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Dr. Abdul Mabud, director of the scientific services division of the U.S. Department of Treasury^BENT^0027^EENT^s Alcohol and Tobacco Tax and Trade Bureau, holds up a bottle of snake liquor from east Asia at a laboratory, in Beltsville, Md.
Photos by Charles Dharapak/ASSOCIATED PRESS
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Date published: 12/9/2012
Some of its decisions are open to negotiation. A tequila-like liquor with a scorpion floating in it made scientists balk until the producer convinced them that the scorpions are farm-raised and non-toxic.
In other words, this may be the only federal agency that responds favorably to receiving scorpion candy in the mail--an edible tool for persuading scientists that the arthropods were fit for human consumption.
If labs, rules and taxes weren't enough for the bureau's 500-odd employees, they also have law enforcement authority. TTB investigators can send people to jail for things like removing alcohol from the production line and reselling it before it has been taxed by authorities.
With all these responsibilities, it's no surprise the agency's priorities sometimes clash. The bureau gives companies a wide berth on some rules and taxes, officials and experts say, mainly because of its small size and history of collaborating with business. It has granted millions in tax givebacks because of concerns that companies will sue and tie up government resources.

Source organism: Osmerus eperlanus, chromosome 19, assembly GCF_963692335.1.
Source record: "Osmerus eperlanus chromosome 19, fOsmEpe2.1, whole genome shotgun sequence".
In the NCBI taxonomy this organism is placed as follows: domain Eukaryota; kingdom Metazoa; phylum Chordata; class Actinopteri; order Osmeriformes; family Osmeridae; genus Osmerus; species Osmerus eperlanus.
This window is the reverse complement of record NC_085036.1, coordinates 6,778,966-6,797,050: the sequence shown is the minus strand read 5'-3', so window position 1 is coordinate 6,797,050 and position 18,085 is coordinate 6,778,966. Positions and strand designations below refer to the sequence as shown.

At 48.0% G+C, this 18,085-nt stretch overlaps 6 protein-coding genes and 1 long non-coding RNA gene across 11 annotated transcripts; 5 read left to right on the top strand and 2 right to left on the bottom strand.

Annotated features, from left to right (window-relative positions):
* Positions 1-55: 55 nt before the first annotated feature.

"Because we're regulated by such a friendly agency, and because enforcement isn't huge, there's a level of non-compliance that's sort of acceptable," says Rachel Dumas Rey, president of Compli, a California company that helps wineries comply with Treasury policy.
Agency officials say they use scant resources where they can make the most difference, generally on the biggest producers or companies where there is an indication of wrongdoing.
Yet last July, the bureau slashed a tax bill for the multinational agribusiness conglomerate Cargill from $839,370 to $63,000. Cargill failed to report or pay taxes on about 23,000 gallons of nearly pure industrial alcohol that leaked from a rail car, violating several U.S. laws, according to documents on the bureau's website.
Since 2010, under similar deals with alcohol and tobacco companies, the agency has forgiven more than $25.4 million; the total amount is unclear because some public documents do not list the size of the tax bill or penalty that is being reduced. Nine companies persuaded the agency to slash their bills by more than 95 percent, including Procter & Gamble's Olay subsidiary, which uses alcohol in its skin care products.